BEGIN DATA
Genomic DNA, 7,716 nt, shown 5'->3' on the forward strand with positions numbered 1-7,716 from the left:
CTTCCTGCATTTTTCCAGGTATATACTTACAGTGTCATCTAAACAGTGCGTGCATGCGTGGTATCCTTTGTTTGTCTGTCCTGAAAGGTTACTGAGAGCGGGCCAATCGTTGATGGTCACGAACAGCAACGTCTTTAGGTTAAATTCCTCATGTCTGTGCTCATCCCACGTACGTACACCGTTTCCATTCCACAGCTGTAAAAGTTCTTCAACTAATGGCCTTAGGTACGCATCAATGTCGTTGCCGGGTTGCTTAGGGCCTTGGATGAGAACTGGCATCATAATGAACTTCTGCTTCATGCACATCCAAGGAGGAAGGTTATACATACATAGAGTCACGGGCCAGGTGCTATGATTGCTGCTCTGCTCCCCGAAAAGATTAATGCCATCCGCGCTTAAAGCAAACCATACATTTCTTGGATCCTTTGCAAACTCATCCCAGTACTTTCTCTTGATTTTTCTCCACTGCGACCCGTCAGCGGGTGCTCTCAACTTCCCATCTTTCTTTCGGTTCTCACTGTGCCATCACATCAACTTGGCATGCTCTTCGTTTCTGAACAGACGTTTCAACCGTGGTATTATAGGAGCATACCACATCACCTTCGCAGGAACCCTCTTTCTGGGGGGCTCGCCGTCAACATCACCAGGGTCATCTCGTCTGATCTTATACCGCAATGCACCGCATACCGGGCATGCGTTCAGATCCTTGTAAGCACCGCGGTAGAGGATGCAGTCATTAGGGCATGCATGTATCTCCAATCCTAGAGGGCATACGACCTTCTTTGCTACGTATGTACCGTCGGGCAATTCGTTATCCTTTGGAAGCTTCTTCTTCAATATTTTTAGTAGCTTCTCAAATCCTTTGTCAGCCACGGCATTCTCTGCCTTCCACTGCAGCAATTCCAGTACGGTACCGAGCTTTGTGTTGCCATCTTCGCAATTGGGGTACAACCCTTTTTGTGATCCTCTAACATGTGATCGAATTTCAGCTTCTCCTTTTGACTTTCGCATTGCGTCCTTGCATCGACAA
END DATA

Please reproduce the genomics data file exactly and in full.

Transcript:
Genomic DNA, 7,716 nt, shown 5'->3' on the forward strand with positions numbered 1-7,716 from the left:
CTTCCTGCATTTTTCCAGGTATATACTTACAGTGTCATCTAAACAGTGCGTGCATGCGTGGTATCCTTTGTTTGTCTGTCCTGAAAGGTTACTGAGAGCGGGCCAATCGTTGATGGTCACGAACAGCAACGTCTTTAGGTTAAATTCCTCATGTCTGTGCTCATCCCACGTACGTACACCGTTTCCATTCCACAGCTGTAAAAGTTCTTCAACTAATGGCCTTAGGTACGCATCAATGTCGTTGCCGGGTTGCTTAGGGCCTTGGATGAGAACTGGCATCATAATGAACTTCTGCTTCATGCACATCCAAGGAGGAAGGTTATACATACATAGAGTCACGGGCCAGGTGCTATGATTGCTGCTCTGCTCCCCGAAAAGATTAATGCCATCCGCGCTTAAAGCAAACCATACATTTCTTGGATCCTTTGCAAACTCATCCCAGTACTTTCTCTTGATTTTTCTCCACTGCGACCCGTCAGCGGGTGCTCTCAACTTCCCATCTTTCTTTCGGTTCTCACTGTGCCATCACATCAACTTGGCATGCTCTTCGTTTCTGAACAGACGTTTCAACCGTGGTATTATAGGAGCATACCACATCACCTTCGCAGGAACCCTCTTTCTGGGGGGCTCGCCGTCAACATCACCAGGGTCATCTCGTCTGATCTTATACCGCAATGCACCGCATACCGGGCATGCGTTCAGATCCTTGTAAGCACCGCGGTAGAGGATGCAGTCATTAGGGCATGCATGTATCTCCAATCCTAGAGGGCATACGACCTTCTTTGCTACGTATGTACCGTCGGGCAATTCGTTATCCTTTGGAAGCTTCTTCTTCAATATTTTTAGTAGCTTCTCAAATCCTTTGTCAGCCACGGCATTCTCTGCCTTCCACTGCAGCAATTCCAGTACGGTACCGAGCTTTGTGTTGCCATCTTCGCAATTGGGGTACAACCCTTTTTGTGATCCTCTAACATGTGATCGAATTTCAGCTTCTCCTTTTGACTTTCGCATTGCGTCCTTGCATCGACAA